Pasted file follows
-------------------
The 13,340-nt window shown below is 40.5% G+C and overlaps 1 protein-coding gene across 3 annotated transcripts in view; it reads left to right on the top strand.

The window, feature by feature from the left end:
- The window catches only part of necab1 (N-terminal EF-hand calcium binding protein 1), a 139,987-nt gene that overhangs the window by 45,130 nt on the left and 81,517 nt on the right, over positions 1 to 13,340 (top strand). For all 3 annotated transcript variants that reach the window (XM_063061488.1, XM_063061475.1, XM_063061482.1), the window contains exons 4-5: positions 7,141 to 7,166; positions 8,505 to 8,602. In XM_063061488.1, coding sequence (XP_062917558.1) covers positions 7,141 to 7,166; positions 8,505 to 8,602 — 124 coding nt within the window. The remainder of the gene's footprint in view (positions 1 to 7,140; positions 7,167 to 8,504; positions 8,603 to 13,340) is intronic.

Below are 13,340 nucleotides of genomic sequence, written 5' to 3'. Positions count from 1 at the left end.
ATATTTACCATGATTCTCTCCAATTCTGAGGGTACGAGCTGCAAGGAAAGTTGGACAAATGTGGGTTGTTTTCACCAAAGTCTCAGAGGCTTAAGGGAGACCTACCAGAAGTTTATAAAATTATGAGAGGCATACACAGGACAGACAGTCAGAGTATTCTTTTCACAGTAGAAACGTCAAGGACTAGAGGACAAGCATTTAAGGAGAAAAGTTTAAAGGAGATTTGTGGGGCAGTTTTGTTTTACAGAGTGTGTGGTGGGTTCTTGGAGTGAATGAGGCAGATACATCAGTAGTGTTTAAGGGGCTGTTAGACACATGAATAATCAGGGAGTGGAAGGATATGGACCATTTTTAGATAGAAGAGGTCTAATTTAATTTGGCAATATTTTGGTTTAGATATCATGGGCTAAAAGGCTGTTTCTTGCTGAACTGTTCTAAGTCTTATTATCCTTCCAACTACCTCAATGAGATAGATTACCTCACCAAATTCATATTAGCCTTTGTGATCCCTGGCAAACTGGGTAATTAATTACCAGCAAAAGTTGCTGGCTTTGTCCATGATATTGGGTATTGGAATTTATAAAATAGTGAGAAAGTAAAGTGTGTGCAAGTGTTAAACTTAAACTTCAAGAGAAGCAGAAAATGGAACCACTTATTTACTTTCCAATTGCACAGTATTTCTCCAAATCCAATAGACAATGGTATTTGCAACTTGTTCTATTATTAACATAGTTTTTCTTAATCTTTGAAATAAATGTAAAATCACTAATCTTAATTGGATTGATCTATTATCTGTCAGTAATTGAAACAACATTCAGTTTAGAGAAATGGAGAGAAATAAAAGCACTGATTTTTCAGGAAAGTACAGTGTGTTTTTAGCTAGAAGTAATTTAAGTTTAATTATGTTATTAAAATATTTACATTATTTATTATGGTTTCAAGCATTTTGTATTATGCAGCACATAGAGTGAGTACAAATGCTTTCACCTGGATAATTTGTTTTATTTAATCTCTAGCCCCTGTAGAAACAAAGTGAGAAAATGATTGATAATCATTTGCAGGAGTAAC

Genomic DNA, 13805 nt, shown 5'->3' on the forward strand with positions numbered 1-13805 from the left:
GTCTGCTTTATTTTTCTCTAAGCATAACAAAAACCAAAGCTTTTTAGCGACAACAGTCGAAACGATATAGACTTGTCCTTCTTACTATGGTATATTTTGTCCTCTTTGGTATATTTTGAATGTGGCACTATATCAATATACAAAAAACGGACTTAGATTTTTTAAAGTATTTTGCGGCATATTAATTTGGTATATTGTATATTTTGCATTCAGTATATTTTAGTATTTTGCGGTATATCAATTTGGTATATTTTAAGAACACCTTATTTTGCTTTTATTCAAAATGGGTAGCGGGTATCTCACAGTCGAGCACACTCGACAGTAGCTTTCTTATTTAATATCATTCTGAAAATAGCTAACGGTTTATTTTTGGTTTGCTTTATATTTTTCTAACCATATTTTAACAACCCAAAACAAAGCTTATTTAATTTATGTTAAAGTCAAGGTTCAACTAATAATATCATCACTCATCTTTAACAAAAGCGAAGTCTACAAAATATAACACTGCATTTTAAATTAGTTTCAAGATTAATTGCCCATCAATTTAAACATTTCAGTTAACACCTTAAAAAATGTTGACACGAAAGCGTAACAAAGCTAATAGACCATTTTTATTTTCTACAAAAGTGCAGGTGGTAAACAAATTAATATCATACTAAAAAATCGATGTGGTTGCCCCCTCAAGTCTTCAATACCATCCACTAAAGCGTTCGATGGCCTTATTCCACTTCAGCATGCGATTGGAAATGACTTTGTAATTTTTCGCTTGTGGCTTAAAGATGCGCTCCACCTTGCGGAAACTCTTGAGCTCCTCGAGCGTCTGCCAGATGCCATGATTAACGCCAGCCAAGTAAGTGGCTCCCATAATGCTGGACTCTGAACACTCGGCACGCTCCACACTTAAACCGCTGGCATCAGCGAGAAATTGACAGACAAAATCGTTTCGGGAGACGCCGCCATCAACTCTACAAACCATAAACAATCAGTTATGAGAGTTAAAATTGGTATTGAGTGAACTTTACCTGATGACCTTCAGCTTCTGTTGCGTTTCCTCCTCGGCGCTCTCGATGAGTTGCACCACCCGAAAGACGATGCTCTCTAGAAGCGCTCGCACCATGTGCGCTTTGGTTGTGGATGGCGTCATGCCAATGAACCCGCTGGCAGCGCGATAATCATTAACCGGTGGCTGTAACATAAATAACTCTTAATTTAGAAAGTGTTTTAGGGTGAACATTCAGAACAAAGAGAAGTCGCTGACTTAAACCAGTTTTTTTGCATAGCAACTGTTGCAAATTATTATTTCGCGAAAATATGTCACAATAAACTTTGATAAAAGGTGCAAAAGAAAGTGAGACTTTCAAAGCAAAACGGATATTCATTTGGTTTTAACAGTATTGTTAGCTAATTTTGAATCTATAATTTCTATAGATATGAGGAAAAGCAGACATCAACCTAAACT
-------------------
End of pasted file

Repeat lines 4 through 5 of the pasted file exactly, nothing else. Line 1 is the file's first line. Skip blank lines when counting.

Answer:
Below are 13,340 nucleotides of genomic sequence, written 5' to 3'. Positions count from 1 at the left end.
ATATTTACCATGATTCTCTCCAATTCTGAGGGTACGAGCTGCAAGGAAAGTTGGACAAATGTGGGTTGTTTTCACCAAAGTCTCAGAGGCTTAAGGGAGACCTACCAGAAGTTTATAAAATTATGAGAGGCATACACAGGACAGACAGTCAGAGTATTCTTTTCACAGTAGAAACGTCAAGGACTAGAGGACAAGCATTTAAGGAGAAAAGTTTAAAGGAGATTTGTGGGGCAGTTTTGTTTTACAGAGTGTGTGGTGGGTTCTTGGAGTGAATGAGGCAGATACATCAGTAGTGTTTAAGGGGCTGTTAGACACATGAATAATCAGGGAGTGGAAGGATATGGACCATTTTTAGATAGAAGAGGTCTAATTTAATTTGGCAATATTTTGGTTTAGATATCATGGGCTAAAAGGCTGTTTCTTGCTGAACTGTTCTAAGTCTTATTATCCTTCCAACTACCTCAATGAGATAGATTACCTCACCAAATTCATATTAGCCTTTGTGATCCCTGGCAAACTGGGTAATTAATTACCAGCAAAAGTTGCTGGCTTTGTCCATGATATTGGGTATTGGAATTTATAAAATAGTGAGAAAGTAAAGTGTGTGCAAGTGTTAAACTTAAACTTCAAGAGAAGCAGAAAATGGAACCACTTATTTACTTTCCAATTGCACAGTATTTCTCCAAATCCAATAGACAATGGTATTTGCAACTTGTTCTATTATTAACATAGTTTTTCTTAATCTTTGAAATAAATGTAAAATCACTAATCTTAATTGGATTGATCTATTATCTGTCAGTAATTGAAACAACATTCAGTTTAGAGAAATGGAGAGAAATAAAAGCACTGATTTTTCAGGAAAGTACAGTGTGTTTTTAGCTAGAAGTAATTTAAGTTTAATTATGTTATTAAAATATTTACATTATTTATTATGGTTTCAAGCATTTTGTATTATGCAGCACATAGAGTGAGTACAAATGCTTTCACCTGGATAATTTGTTTTATTTAATCTCTAGCCCCTGTAGAAACAAAGTGAGAAAATGATTGATAATCATTTGCAGGAGTAAC